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I am building a NN for which I am using sigmoid function as the activation function for the single output neuron at the end. Since sigmoid function is known to take any number and return value between 0 and 1, this is causing division by zero error in back-propagtion stage because of the derivation of cross entropy. I have seen over internet it is advised to use sigmoid activation function with cross entropy loss function. So how this error is solved?

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  • $\begingroup$ it's not quite clear what you are asking , how will it cause division by zero error? can you describe more about the model? $\endgroup$ – riemann77 Jun 2 '18 at 5:36
  • $\begingroup$ ai.stackexchange.com/questions/5093/… $\endgroup$ – DuttaA Jun 2 '18 at 9:01
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Cross entropy loss is given by:

enter image description here

Now as we know sigmoid function outputs values between 0-1, but what you have missed is it cannot output values exactly 0 or exactly 1 as for that to happen sigmoid(z) will have to be + or -infinity.

Although your compiler gives a divide by 0 error, as very small floating point numbers are rounded off to 0, it is practically of no importance as it can happen in 2 cases only:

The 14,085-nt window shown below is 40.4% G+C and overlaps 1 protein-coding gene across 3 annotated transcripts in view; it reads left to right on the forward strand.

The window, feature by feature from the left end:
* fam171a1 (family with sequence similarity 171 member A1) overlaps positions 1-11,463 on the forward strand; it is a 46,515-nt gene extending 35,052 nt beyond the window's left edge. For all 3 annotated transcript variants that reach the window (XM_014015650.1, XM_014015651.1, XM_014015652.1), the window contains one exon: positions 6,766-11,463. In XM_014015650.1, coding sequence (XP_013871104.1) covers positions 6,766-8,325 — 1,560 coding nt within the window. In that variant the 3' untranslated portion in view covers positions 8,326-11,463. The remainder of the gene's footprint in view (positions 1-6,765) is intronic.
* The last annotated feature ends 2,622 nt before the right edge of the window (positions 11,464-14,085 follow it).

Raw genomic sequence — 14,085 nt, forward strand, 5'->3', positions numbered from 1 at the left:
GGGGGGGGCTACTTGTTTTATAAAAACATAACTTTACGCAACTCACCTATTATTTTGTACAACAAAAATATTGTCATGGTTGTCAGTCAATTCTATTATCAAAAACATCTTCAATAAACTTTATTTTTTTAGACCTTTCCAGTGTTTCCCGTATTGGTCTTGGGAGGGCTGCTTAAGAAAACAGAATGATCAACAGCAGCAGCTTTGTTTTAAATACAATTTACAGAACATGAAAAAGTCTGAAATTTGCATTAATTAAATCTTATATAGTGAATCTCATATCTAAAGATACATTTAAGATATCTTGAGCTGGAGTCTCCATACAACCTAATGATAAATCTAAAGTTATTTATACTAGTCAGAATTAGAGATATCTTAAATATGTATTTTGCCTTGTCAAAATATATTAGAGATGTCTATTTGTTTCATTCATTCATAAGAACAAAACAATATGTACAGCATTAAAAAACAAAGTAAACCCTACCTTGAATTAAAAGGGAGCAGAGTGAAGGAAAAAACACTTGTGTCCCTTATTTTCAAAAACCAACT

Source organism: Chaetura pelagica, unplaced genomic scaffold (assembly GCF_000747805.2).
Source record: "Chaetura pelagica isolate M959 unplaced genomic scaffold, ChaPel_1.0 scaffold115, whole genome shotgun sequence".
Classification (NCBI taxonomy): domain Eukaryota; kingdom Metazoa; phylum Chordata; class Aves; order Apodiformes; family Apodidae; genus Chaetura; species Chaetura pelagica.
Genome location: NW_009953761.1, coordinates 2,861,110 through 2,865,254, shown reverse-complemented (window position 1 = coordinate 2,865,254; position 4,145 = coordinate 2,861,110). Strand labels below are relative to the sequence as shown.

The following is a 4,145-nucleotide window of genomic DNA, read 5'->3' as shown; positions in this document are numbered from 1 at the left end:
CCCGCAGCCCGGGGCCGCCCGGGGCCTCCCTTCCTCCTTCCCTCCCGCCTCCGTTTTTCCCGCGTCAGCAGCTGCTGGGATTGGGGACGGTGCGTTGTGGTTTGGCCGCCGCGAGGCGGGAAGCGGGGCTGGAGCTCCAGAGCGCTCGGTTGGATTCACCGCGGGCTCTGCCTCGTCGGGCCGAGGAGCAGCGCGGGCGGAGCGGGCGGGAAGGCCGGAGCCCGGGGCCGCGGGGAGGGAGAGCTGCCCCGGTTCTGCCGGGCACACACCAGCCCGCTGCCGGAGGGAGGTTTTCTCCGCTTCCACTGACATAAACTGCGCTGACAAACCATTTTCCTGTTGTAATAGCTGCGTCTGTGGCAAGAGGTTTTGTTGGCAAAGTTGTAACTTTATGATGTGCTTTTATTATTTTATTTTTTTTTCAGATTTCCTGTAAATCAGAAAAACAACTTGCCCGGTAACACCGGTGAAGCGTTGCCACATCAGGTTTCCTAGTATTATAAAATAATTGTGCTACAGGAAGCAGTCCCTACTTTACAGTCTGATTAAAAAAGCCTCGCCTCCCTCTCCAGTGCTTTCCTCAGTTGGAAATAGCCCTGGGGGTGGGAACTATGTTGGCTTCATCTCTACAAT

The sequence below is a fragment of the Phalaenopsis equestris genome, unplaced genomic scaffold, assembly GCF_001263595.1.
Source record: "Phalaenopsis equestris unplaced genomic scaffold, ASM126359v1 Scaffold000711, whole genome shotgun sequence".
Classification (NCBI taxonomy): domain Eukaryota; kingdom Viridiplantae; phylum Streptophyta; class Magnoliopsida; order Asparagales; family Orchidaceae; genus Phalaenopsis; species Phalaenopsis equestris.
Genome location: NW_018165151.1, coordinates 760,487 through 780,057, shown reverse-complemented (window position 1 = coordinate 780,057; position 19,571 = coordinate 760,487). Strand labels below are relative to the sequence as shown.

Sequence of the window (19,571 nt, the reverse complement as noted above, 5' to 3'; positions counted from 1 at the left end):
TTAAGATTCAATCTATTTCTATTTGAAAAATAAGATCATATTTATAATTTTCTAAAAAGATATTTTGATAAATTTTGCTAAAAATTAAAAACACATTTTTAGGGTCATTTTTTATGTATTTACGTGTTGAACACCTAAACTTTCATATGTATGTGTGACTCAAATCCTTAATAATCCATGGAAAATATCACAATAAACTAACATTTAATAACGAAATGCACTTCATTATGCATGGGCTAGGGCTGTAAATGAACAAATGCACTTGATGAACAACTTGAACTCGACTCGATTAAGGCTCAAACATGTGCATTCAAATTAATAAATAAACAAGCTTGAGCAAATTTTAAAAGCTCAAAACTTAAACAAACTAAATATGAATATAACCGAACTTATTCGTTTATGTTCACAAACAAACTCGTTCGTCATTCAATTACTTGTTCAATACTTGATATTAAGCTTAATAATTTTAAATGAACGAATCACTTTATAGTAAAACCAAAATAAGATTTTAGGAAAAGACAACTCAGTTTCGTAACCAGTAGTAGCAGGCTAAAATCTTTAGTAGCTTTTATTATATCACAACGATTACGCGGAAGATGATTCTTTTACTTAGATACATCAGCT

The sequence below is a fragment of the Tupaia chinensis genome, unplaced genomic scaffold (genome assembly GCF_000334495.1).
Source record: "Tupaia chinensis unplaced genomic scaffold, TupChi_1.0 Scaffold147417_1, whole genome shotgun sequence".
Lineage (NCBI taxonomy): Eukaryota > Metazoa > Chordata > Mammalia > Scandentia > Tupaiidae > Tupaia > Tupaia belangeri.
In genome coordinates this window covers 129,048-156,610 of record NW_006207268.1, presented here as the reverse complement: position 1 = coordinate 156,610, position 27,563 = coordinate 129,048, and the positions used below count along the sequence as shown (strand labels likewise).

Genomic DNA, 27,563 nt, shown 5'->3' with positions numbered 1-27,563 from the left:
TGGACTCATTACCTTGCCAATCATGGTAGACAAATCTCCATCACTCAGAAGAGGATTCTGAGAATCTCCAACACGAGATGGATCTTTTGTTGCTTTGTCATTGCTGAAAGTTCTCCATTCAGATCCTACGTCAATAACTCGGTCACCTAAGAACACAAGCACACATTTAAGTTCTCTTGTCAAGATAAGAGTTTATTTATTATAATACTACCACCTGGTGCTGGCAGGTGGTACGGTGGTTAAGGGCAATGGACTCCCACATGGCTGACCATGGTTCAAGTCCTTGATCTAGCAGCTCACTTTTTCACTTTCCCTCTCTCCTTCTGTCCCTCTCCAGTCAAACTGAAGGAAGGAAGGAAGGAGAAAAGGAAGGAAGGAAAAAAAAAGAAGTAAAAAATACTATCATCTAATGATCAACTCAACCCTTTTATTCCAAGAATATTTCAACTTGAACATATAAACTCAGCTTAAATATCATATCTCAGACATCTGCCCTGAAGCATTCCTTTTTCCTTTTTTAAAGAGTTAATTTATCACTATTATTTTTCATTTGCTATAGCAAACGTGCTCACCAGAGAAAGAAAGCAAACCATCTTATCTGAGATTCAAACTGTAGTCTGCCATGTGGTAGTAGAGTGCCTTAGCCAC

1. sigmoid(z) = 0,in which case even though the compiler cannot calculate log(0) (the first term in the equation) it is ultimately getting multiplied by y_i which will be 0 so final answer is 0.
  2. sigmoid(z) = 1,in which case even though the compiler cannot calculate log(1-1) (the second term in the equation) it is ultimately getting multiplied by 1 - y_i which will be 0 so final answer is 0.

There are a few ways to get past this if you don't want the error at all:

  • Increase the precision of your compiler to float64 or infinity if available.
  • Write the program in such a way that anything multiplied by 0 is 0 without looking at the other terms.
  • Write the program in a way to handle such cases in a special way.

Implementation side note: You cannot bypass divide by 0 error with your manual exception handler in most processors (AFAIK) . So you have to make sure the error does not occur at all.

NOTE: It is assumed that the random weight initialisation takes care of the fact that at the beginning of training it does not so happen that $\tilde y$ or $1-\tilde y$ is 0 while the target is exactly the opposite, it is assumed that due to good training that the output is reaching near to the target and thus the 2 cases mentioned above will hold true.

Hope this helps!

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